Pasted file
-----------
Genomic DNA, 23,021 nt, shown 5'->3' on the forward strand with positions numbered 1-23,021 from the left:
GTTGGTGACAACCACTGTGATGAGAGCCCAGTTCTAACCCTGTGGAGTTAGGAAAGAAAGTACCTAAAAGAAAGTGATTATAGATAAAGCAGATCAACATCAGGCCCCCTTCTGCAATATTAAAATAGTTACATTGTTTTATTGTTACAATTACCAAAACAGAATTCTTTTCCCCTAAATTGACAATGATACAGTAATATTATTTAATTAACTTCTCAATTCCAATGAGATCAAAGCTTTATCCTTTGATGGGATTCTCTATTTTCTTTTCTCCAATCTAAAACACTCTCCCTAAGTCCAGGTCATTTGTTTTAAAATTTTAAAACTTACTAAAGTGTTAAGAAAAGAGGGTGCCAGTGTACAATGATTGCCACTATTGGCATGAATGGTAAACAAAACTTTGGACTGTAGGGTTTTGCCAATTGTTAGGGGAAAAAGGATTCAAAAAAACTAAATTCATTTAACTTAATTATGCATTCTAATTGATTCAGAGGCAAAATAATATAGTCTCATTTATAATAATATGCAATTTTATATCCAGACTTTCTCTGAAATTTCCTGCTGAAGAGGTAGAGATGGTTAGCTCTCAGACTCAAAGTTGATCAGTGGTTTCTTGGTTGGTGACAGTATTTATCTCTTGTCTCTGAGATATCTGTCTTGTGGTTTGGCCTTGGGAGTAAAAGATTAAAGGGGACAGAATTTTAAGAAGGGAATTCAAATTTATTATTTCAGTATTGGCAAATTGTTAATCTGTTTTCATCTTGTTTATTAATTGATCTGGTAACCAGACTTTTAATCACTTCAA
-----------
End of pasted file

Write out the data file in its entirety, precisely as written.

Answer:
Genomic DNA, 23,021 nt, shown 5'->3' on the forward strand with positions numbered 1-23,021 from the left:
GTTGGTGACAACCACTGTGATGAGAGCCCAGTTCTAACCCTGTGGAGTTAGGAAAGAAAGTACCTAAAAGAAAGTGATTATAGATAAAGCAGATCAACATCAGGCCCCCTTCTGCAATATTAAAATAGTTACATTGTTTTATTGTTACAATTACCAAAACAGAATTCTTTTCCCCTAAATTGACAATGATACAGTAATATTATTTAATTAACTTCTCAATTCCAATGAGATCAAAGCTTTATCCTTTGATGGGATTCTCTATTTTCTTTTCTCCAATCTAAAACACTCTCCCTAAGTCCAGGTCATTTGTTTTAAAATTTTAAAACTTACTAAAGTGTTAAGAAAAGAGGGTGCCAGTGTACAATGATTGCCACTATTGGCATGAATGGTAAACAAAACTTTGGACTGTAGGGTTTTGCCAATTGTTAGGGGAAAAAGGATTCAAAAAAACTAAATTCATTTAACTTAATTATGCATTCTAATTGATTCAGAGGCAAAATAATATAGTCTCATTTATAATAATATGCAATTTTATATCCAGACTTTCTCTGAAATTTCCTGCTGAAGAGGTAGAGATGGTTAGCTCTCAGACTCAAAGTTGATCAGTGGTTTCTTGGTTGGTGACAGTATTTATCTCTTGTCTCTGAGATATCTGTCTTGTGGTTTGGCCTTGGGAGTAAAAGATTAAAGGGGACAGAATTTTAAGAAGGGAATTCAAATTTATTATTTCAGTATTGGCAAATTGTTAATCTGTTTTCATCTTGTTTATTAATTGATCTGGTAACCAGACTTTTAATCACTTCAA